The Ethnographic Museum was another stop. This is in an Ottoman town house built by one of the upper classes almost entirely of wood. It houses local crafts and folk costumes and was an interesting overview of the culture of the region. Other tours we were offered today included the Balchik Botanical Gardens, Balchik being a coast town just outside Varna, and the tour included a tour of the palace built in 1936 by King Ferdinand of Romania for his English wife Queen Marie. But as we only had a half day in Varna only one tour was possible. Often we will take ourself off to explore, but when a ship only calls into a port for a half day, unlees you have made private arrangements, taking a town tour is really the only way to see a place – sometimes you will find the port is out of town and just getting into town can talk precious time. We left Varna at lunchtime and headed to Nessebar, also known as Nesebar. Sailing into the port in the late afternoon sun was magical. It is a very pretty port and you can see why it is a major resort, not just for local but also British and German tourists.
We had a night and a day in this town, so as soon as the ship had docked we set off to walk the old part of town, right beside the port. This town too is steeped in history – going back 3,000 years. One of the most important Byzantine towns on the west coast of the Black Sea in Byzantine times, it has many churches, Roman ruins and 19th century wooden houses. It is also has a vibrant tourist sector with many shops, cafes and restaurants.
The excursion we chose the next day was the Bulgarian Village. We set off in a bus which took us on a tour of the country side and gave us a quick look at the resort of Sunny which has around 500 tourist hotels and sandy beaches. The village we visited was Goritsa, a sleepy little village populated by many retirees, where we visited the tiny local Orthodox Church, located in a small house, as this was the only way these Christians could worship in the time of the Ottoman and Muslim domination. The priest and his wife spoke very good English and gave us an excellent overview of how their church operated and their lives.
There followed morning town at the home of a local family who greeted us with the traditional home-baked bread which you eat sprinkled with a mix of cinnamon and salt (delicious), home-baked sweets and cakes (a baklava of course and other sweets baked with filo, shortbreads including kourabiedes, and homemade cheese. The master of the house also made very good wine and had a distillery making rakia. They were warm and welcoming and it was a delightful interlude.
A visit to the local majoy followed and we were back at the ship by lunchtime. More time to explore in the afternoon then we sailed for Istanbul in the late afternoon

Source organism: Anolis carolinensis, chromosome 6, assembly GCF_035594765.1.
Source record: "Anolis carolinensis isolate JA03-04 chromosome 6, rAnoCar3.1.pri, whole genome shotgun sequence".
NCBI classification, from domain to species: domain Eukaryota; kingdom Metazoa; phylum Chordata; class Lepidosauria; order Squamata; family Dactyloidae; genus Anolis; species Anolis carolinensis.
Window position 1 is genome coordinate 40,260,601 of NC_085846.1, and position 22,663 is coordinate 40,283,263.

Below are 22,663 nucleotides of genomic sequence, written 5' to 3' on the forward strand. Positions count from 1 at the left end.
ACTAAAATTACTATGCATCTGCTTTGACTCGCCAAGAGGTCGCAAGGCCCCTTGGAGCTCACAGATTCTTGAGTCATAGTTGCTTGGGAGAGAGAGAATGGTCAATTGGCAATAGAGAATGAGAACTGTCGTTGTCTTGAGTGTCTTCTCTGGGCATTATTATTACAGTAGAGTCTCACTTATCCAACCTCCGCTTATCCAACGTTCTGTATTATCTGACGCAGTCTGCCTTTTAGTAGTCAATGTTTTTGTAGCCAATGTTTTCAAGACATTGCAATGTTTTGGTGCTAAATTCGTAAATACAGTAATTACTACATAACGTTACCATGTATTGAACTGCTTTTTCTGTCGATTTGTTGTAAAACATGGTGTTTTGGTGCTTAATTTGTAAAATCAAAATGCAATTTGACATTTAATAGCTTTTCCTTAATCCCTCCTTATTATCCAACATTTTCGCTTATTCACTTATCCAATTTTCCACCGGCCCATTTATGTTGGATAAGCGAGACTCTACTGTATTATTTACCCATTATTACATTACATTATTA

Just back from an excursion into Constanta, Romania. We did not particularly warm to it. It is a town that has seen better days, many of the beautiful ornate mansions were requisitioned by the Communists and are now crumbling, because their owners, having got them back can’t afford to restore them. The picture is of an ornate and potentially captivating building by the waterfront, that has been everything from a home to a wedding reception house to a casino, but now in disrepair.
We did a walking tour this morning and were shown the old Roman ruins, of which there are many, including an amazingly huge mosaic floor of a former market that has been unearthed by archaeologists. Unfortunately they don’t seem to have the money to keep this in good condition either, so it’s future is probably threatened.
It was freezing… we thought it would be warm and sunny, as the last 2 days at sea were idyllic as far as sunshine goes… so it was good to get back to the ship and a bowl of soup.
Before our 2 days at sea, we ventured onto Russian soil at Sochi, the place of the Winter Olympics in 2014. Sochi has been described as spectacular and the mountain peaks that form the background were the site of the Olympics. It was a freezing, wet day and we opted for the excursion to see the sights and visit Stalin’s Dacha. A visa is essential for Australians entering Russia and they are very expensive and not worth if for a half day’s stopover, so there was no chance to do an independent walk around the city. Our first stop was the Matseta springs, a sulfur spring spa popular with many Russians and the reason why Stalin built one of his many dachas there.
When we arrived at Stalin’s ‘holiday house’, we found a grim dark green building, which was mostly closed to the public, even his swimming pool which was on the itinerary was closed for renovation. Kept nearly as it was in Stalin’s time, with a life-size wax figure of Stalin sitting at his desk in his office, it was quite unnerving.
We have been listening to lectures on board by experts in diplomacy and Byzantine and military history and this has added to the tours and made the excursions much more interesting … one reason we chose this trip.
So now we have 3 more ports of call, the final one being Istanbul. Next it’s Varna, then Nessebur, then Istanbul.